The crown jewel of the Cook Islands is this unique island famous for having one of the most pristine lagoons in the world. It begins with a solid mass of land on the west end. It then curls around towards the northeast, with a series of small islands (called Moti) that spread out across the east end and head south. This formation, supported by an expansive barrier reef, creates the perfect conditions for a massive lagoon made of powder soft white sand covered with sparkling turquoise water. In many places, the lagoon floor is so shallow that you can walk across it to explore nearby uninhabited islands.


Image courtesy of Cook Island Tourism Website


The main island is made up of rolling hills of green tropical plants and trees. The population of approximately 1,800 lives mostly in and around the small town of Arutonga. Life here is laid back, with most citizens working in tourism, farming, and fishing.


Hamock on Cook Island Beach

Chillin’ on a white sandy beach on Aitutaki


A Simpler Life in the Island of Atiu

There are a few places left in the world like Atiu, an island over 8 million years old – ancient, remote, and lush with dense rainforests and coastal bush.

Cook Islands Tourism Website


Cook Island aerial view of sea and land

The sites you will see as you approach Atiu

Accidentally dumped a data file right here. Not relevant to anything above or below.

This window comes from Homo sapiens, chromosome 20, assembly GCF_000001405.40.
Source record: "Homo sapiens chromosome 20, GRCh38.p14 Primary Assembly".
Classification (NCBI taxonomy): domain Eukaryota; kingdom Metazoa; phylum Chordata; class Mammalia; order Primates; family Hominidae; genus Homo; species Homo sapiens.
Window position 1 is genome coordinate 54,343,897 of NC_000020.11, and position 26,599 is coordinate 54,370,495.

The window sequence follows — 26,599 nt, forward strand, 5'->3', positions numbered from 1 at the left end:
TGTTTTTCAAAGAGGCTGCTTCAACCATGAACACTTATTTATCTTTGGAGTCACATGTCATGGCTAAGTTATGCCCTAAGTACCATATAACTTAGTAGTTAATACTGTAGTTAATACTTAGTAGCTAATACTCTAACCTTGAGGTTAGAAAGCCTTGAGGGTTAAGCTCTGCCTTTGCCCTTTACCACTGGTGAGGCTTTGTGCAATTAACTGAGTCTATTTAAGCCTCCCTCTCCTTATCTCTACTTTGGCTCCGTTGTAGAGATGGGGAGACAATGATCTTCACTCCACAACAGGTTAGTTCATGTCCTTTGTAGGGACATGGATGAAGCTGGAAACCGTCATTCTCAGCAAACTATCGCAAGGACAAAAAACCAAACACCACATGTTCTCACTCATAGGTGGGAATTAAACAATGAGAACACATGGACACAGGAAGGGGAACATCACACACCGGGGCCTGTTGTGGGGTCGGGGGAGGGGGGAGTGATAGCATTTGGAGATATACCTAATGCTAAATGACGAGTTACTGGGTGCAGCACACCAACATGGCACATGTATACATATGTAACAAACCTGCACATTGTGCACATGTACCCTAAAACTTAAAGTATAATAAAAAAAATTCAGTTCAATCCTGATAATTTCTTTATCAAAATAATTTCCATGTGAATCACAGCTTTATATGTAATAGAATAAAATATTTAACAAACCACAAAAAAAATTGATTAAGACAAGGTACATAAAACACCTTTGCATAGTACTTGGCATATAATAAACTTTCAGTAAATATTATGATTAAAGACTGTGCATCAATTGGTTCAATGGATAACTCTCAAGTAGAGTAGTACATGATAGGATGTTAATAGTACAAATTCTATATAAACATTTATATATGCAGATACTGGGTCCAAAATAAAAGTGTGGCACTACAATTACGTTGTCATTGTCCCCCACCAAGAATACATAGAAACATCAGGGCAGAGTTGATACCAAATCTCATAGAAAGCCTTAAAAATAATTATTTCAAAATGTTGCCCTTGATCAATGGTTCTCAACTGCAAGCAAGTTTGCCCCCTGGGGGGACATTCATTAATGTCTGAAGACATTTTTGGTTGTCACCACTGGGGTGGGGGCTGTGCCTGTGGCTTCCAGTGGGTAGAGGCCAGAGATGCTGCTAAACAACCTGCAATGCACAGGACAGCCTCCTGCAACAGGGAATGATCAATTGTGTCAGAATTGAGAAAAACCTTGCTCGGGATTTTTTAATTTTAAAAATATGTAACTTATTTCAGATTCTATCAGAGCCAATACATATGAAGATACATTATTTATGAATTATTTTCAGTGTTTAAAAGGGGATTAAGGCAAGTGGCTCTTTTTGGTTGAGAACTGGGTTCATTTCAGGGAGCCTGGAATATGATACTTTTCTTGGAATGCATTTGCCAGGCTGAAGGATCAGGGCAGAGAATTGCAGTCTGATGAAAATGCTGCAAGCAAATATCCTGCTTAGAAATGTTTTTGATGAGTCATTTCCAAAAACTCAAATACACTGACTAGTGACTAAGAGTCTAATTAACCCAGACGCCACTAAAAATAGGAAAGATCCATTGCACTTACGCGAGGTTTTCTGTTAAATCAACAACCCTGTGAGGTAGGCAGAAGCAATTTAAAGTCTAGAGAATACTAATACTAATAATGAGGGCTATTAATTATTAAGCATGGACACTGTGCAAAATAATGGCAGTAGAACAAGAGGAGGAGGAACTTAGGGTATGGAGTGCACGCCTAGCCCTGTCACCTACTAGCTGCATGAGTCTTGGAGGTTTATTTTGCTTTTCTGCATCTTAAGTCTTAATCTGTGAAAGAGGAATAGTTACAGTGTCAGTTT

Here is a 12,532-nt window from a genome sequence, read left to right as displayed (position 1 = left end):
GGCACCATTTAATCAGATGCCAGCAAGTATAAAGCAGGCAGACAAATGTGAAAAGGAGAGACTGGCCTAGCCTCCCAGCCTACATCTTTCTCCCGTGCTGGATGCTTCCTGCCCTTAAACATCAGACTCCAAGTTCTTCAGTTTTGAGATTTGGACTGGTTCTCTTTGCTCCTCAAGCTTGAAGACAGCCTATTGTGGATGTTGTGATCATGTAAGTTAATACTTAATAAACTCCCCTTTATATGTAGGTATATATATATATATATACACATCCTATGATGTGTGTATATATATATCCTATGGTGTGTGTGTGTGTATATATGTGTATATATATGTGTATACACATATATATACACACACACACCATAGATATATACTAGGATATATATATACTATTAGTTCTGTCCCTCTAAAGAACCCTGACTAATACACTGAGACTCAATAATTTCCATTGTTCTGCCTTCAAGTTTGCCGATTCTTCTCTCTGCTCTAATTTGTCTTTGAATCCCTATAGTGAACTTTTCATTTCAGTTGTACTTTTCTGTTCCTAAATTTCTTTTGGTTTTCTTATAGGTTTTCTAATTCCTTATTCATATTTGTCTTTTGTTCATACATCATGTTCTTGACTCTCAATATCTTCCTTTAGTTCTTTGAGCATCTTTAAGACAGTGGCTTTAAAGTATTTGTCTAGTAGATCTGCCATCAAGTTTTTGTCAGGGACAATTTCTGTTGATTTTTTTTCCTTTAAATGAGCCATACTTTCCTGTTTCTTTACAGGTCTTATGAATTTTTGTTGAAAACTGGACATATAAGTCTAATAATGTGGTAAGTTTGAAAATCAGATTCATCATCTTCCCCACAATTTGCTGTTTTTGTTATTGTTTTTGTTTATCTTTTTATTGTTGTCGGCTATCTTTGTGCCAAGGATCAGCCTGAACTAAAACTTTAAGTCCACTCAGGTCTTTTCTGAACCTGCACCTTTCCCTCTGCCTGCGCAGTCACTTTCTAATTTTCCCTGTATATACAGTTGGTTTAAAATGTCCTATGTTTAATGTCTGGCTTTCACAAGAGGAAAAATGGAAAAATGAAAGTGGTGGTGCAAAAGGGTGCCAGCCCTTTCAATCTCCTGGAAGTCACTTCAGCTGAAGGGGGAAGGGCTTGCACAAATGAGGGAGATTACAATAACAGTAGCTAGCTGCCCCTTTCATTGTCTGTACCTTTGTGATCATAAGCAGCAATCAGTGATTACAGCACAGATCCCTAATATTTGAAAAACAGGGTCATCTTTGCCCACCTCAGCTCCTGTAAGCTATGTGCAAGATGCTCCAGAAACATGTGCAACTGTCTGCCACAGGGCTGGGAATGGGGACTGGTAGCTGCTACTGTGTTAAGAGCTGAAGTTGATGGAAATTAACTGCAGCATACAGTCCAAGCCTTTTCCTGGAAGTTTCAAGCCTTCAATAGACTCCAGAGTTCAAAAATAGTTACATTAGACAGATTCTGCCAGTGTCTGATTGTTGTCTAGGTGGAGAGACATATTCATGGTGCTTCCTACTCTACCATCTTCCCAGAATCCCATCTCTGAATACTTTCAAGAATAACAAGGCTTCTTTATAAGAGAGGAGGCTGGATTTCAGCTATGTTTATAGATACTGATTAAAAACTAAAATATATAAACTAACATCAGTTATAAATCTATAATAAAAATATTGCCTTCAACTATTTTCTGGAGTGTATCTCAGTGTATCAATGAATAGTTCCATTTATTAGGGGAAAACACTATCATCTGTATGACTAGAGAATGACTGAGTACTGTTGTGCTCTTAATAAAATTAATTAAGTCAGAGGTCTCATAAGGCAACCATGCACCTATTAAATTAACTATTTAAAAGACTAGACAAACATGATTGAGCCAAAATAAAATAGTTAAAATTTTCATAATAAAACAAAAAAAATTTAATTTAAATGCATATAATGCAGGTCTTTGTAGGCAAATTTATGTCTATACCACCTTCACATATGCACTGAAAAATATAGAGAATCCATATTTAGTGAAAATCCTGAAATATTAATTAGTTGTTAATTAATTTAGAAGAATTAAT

If you would like a truly unique experience, hop on a propeller plane and head 50 minutes northeast to the little island of Atiu. You’ll notice immediately that you are in a whole new world. The population of this small island dips under 400. Unlike the other islands in the area, Atiu’s communities are placed next to each other towards the middle of the island surrounded by farms, grass, and jungles.


An Atiu roadblock


 Some may call the conditions primitive. Others call it heaven. It’s a chance to dive into the culture and familiarity of the Cook Islands. Everyone waves and with only a small handful of people arriving and leaving daily, everyone knows you are their special guest for the next few days.


Image courtesy of Cook Island Tourism Website


There is a freedom on this island, where you can grab your scooter and explore every beach, backroad, and village. Guided tours are available from such locals as Birdman George who will take you out to discover some of the beautiful birds that share this island paradise. Or maybe you’d like to explore an underground cave carved out of the hard coral rock with an underground pool and birds that have adapted to navigating in the dark (guide required).


Atui Villas, one of the few lodgings on Atui, offers cabins set in a beautifully kept garden


Much of the lodging available may remind you of childhood summer camps. It’s not fussy. It’s certainly not modern. But it will give you the opportunity to connect with fellow travelers and locals on a deeper level. It also provides you the opportunity to disconnect from the electronic leashes holding you down. It could be the most fun you’ve had in years.